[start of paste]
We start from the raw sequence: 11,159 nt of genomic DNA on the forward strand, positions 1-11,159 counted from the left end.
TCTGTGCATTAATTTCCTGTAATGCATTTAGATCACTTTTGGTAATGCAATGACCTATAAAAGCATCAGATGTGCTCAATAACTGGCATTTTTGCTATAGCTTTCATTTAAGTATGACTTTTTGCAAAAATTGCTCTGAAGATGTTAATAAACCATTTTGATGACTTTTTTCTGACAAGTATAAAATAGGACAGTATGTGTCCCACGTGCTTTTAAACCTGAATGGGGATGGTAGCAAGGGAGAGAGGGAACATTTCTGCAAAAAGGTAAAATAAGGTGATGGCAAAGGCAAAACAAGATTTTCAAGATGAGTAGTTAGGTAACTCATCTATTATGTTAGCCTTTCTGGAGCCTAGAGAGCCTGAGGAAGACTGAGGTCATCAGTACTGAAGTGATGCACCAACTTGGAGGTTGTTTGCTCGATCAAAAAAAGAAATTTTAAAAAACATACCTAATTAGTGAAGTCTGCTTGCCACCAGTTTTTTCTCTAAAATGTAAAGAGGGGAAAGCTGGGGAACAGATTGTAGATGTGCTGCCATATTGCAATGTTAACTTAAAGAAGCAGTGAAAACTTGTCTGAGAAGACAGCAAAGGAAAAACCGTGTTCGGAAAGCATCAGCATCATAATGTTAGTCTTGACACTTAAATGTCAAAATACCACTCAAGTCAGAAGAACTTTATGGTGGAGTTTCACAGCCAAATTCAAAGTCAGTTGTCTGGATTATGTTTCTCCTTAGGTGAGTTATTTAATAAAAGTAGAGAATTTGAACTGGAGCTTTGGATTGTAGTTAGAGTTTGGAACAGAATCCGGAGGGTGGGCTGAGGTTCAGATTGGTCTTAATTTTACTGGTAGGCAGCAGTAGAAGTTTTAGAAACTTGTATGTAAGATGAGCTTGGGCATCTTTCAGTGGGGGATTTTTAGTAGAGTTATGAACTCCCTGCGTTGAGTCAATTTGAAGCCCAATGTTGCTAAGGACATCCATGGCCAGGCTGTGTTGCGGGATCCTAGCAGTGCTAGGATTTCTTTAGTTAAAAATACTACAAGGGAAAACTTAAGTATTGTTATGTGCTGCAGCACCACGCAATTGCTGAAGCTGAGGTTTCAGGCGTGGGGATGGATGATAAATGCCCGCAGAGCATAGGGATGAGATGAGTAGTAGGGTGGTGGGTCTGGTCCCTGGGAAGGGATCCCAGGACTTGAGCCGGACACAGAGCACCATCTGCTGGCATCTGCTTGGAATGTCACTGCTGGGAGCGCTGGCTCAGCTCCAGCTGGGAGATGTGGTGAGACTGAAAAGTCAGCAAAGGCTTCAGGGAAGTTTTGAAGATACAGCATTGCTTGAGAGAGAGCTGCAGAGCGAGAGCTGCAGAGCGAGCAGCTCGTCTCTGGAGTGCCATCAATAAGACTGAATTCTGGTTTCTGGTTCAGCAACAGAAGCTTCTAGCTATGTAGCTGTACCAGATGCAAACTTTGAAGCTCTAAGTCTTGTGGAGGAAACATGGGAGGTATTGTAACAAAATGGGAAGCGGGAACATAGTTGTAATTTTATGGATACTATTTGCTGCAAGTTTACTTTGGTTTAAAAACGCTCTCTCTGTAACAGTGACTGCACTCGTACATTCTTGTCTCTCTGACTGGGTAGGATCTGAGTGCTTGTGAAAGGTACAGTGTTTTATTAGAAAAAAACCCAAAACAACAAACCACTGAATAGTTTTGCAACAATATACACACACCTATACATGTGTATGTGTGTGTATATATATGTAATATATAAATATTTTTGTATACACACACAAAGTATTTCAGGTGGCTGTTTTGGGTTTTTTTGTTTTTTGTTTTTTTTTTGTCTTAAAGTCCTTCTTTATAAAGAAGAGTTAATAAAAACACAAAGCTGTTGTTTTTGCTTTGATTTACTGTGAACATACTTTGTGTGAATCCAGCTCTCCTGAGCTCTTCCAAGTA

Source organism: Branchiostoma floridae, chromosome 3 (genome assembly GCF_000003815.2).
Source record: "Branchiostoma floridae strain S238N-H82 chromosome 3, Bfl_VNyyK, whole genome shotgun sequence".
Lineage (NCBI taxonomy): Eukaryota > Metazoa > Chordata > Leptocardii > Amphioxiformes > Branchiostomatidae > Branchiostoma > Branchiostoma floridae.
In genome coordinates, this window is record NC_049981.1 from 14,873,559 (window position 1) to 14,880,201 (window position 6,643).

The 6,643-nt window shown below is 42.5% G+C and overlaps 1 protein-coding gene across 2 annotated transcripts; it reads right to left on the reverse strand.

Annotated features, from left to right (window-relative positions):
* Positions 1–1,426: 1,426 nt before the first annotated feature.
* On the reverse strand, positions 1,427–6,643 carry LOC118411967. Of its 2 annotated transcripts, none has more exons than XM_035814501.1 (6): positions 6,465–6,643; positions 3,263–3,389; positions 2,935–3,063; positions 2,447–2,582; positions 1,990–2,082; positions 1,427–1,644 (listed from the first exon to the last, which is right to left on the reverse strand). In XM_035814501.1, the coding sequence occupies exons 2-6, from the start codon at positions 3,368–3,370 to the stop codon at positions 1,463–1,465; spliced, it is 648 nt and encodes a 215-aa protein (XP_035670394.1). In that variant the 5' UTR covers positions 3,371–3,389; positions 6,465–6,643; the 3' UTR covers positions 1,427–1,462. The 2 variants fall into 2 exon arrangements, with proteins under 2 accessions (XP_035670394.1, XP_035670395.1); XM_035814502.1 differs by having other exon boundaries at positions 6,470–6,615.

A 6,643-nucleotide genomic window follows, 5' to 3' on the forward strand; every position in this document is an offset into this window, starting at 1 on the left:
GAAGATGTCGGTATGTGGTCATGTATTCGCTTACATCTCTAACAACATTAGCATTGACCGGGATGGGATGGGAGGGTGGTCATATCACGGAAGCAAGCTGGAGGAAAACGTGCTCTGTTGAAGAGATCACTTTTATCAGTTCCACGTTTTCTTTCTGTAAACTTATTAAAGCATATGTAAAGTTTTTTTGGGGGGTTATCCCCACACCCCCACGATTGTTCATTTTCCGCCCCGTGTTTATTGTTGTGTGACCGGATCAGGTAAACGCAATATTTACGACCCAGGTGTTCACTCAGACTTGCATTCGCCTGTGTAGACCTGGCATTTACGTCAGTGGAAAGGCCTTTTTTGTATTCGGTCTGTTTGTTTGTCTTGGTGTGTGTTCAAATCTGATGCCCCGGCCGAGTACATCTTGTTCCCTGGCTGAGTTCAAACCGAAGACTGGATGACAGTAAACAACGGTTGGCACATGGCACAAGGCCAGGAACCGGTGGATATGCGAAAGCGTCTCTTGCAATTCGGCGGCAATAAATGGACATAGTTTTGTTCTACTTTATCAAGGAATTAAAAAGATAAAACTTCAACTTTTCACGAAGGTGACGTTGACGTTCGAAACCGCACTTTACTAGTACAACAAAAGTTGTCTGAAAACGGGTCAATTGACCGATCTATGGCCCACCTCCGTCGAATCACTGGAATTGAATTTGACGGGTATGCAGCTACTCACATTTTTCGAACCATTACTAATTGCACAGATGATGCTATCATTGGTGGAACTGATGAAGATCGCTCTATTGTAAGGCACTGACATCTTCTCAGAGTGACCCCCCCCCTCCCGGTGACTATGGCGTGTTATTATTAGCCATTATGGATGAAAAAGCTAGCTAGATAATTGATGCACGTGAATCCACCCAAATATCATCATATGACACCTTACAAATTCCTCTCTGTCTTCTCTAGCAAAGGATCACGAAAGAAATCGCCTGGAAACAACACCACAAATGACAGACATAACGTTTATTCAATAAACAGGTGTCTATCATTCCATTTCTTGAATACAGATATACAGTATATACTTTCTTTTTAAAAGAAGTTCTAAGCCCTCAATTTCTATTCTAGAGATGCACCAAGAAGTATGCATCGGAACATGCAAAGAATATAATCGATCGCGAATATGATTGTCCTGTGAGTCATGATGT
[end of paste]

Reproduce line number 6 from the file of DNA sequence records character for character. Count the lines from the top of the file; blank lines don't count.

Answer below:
In genome coordinates, this window is record NC_049981.1 from 14,873,559 (window position 1) to 14,880,201 (window position 6,643).